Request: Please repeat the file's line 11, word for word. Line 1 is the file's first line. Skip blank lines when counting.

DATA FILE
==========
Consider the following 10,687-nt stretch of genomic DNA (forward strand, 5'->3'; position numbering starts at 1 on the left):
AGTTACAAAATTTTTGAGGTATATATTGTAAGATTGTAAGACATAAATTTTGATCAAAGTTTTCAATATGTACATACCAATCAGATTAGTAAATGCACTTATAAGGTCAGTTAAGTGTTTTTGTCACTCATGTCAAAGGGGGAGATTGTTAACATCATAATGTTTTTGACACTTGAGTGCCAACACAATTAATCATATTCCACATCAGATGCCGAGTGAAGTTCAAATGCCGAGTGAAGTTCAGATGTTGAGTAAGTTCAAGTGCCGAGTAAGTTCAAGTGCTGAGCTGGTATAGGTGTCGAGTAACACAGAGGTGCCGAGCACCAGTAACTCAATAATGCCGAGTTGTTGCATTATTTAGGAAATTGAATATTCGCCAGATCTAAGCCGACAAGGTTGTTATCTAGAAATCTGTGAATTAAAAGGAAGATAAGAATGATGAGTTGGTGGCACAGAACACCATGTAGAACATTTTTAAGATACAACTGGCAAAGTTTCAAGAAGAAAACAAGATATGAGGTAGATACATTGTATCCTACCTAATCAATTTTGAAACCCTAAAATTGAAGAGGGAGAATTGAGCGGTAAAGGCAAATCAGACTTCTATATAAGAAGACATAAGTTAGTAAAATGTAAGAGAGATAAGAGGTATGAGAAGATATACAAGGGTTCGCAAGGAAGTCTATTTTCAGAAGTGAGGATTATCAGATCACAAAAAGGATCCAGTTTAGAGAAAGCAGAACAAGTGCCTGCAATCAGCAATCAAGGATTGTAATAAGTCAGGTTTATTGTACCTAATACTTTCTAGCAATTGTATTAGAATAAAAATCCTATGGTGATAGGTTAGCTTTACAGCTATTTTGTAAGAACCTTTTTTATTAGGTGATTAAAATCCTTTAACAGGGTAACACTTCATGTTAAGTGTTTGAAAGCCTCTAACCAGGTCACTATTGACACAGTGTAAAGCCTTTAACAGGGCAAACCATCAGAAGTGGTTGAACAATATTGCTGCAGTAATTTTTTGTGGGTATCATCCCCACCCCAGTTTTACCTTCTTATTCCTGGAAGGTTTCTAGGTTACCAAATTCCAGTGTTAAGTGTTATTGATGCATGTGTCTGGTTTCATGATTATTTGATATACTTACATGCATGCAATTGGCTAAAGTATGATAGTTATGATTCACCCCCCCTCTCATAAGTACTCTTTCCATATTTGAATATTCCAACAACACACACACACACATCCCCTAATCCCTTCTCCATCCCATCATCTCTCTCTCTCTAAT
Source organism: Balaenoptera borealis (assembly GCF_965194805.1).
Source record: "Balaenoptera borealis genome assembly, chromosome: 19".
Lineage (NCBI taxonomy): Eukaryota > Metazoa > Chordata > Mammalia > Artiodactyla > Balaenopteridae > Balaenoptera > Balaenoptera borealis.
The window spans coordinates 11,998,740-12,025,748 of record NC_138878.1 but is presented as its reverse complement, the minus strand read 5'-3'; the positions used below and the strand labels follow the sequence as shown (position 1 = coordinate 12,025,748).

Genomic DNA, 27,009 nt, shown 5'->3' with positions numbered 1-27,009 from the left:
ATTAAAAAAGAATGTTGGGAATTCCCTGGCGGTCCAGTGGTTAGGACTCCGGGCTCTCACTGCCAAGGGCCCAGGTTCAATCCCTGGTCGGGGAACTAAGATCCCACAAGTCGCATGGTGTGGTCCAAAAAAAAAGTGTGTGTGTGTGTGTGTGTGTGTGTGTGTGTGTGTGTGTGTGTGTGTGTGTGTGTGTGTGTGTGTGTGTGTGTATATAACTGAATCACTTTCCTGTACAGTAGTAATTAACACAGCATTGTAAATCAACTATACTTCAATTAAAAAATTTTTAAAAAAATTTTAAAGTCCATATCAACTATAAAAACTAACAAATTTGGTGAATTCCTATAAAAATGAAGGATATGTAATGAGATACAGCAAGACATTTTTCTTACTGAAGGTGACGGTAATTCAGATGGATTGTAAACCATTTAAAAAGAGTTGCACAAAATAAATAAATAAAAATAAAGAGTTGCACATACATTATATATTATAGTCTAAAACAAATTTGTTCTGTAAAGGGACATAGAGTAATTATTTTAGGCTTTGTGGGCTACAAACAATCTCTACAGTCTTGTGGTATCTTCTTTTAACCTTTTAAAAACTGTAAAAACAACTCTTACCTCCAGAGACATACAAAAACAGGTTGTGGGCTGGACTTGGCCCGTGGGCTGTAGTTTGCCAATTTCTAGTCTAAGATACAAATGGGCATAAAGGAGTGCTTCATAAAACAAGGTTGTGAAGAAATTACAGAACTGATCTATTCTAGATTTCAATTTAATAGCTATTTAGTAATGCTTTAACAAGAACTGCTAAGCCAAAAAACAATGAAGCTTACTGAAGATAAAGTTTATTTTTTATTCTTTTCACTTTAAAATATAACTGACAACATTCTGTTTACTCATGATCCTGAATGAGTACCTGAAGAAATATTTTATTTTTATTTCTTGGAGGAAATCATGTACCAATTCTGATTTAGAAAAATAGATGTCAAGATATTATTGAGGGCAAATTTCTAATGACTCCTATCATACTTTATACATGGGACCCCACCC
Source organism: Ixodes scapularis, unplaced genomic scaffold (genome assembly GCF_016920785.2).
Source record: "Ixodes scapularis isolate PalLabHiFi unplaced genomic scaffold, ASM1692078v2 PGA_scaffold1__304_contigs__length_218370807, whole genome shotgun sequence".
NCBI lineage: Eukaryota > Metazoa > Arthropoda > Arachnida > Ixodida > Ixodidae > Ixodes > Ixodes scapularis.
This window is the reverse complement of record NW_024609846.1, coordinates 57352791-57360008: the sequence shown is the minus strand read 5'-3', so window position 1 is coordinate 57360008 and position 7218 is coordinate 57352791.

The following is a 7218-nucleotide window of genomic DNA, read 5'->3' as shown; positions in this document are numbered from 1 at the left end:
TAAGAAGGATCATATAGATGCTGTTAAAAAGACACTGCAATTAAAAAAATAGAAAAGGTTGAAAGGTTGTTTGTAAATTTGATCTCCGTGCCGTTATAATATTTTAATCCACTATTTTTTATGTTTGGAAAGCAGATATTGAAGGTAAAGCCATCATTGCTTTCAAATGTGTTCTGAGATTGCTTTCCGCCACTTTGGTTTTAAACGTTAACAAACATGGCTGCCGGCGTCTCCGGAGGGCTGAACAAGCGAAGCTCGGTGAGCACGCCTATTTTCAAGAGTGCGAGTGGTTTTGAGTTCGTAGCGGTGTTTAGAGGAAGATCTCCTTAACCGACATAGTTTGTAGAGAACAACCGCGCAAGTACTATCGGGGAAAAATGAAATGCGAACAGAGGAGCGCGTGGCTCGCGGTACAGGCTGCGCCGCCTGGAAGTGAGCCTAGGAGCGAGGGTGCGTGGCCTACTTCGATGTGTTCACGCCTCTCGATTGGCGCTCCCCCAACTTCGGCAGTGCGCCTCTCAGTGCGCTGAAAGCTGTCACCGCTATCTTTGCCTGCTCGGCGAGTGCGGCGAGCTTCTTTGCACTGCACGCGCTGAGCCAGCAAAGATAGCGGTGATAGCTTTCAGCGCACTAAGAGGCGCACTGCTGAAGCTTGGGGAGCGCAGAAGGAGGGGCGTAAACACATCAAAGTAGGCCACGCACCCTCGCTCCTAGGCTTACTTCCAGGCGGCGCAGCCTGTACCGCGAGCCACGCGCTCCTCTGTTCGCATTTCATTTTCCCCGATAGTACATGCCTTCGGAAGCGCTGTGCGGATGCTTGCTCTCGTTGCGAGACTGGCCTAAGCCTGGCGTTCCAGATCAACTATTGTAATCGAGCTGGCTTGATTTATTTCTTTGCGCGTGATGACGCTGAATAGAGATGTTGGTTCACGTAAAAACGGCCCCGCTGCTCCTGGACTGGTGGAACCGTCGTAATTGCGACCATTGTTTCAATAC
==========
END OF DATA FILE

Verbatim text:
NCBI lineage: Eukaryota > Metazoa > Arthropoda > Arachnida > Ixodida > Ixodidae > Ixodes > Ixodes scapularis.